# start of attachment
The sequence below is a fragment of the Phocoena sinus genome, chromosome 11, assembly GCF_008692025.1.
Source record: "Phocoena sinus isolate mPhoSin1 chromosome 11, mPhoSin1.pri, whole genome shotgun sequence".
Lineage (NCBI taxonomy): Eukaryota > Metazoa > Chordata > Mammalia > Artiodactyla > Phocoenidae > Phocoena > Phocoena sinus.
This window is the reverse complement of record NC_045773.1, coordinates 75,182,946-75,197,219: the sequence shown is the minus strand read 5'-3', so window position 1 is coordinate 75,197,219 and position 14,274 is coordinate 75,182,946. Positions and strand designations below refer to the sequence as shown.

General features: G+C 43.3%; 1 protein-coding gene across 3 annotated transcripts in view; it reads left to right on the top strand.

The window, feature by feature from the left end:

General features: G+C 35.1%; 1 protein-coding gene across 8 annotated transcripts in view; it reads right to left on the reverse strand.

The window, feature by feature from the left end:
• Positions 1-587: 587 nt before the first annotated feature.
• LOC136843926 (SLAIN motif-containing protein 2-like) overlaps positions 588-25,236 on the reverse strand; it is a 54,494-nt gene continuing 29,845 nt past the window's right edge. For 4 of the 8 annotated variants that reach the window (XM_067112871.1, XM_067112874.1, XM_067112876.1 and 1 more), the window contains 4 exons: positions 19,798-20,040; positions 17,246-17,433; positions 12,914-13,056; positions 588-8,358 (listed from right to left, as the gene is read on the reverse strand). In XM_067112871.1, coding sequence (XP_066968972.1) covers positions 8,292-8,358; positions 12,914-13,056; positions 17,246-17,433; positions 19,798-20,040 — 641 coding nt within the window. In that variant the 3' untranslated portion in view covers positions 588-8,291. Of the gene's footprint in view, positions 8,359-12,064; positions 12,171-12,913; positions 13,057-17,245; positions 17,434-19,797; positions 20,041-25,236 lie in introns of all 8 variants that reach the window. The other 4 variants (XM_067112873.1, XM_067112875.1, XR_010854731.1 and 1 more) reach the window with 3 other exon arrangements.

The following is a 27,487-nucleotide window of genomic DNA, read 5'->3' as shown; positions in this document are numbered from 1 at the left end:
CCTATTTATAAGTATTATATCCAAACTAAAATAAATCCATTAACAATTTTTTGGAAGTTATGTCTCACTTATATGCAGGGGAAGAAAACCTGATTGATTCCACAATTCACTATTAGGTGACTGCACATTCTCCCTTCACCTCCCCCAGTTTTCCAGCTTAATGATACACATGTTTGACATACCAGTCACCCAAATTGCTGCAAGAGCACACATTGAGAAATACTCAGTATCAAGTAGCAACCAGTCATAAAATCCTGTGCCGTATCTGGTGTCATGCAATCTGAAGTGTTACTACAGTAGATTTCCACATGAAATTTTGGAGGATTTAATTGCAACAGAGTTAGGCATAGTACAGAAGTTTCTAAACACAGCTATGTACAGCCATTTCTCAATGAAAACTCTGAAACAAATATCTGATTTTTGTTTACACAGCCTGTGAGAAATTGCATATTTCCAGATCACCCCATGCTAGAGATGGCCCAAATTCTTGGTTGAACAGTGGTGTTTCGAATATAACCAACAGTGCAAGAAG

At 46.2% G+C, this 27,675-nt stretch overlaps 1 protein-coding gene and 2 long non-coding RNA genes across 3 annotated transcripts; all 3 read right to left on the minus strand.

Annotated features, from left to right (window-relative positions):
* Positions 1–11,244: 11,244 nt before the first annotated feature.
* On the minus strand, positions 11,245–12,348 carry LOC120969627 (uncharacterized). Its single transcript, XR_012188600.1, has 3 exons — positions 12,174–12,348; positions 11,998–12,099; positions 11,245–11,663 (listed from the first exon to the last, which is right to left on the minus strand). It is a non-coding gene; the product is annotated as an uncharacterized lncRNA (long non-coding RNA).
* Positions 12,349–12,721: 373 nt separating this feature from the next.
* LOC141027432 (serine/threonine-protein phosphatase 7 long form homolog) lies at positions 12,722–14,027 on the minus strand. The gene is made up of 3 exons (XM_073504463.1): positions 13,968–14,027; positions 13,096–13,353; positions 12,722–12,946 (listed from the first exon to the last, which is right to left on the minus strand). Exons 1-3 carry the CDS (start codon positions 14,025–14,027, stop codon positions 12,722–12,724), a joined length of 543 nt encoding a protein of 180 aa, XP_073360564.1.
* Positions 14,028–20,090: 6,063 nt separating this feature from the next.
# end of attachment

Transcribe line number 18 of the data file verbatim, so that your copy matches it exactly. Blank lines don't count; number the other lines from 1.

* LOC141027432 (serine/threonine-protein phosphatase 7 long form homolog) lies at positions 12,722–14,027 on the minus strand. The gene is made up of 3 exons (XM_073504463.1): positions 13,968–14,027; positions 13,096–13,353; positions 12,722–12,946 (listed from the first exon to the last, which is right to left on the minus strand). Exons 1-3 carry the CDS (start codon positions 14,025–14,027, stop codon positions 12,722–12,724), a joined length of 543 nt encoding a protein of 180 aa, XP_073360564.1.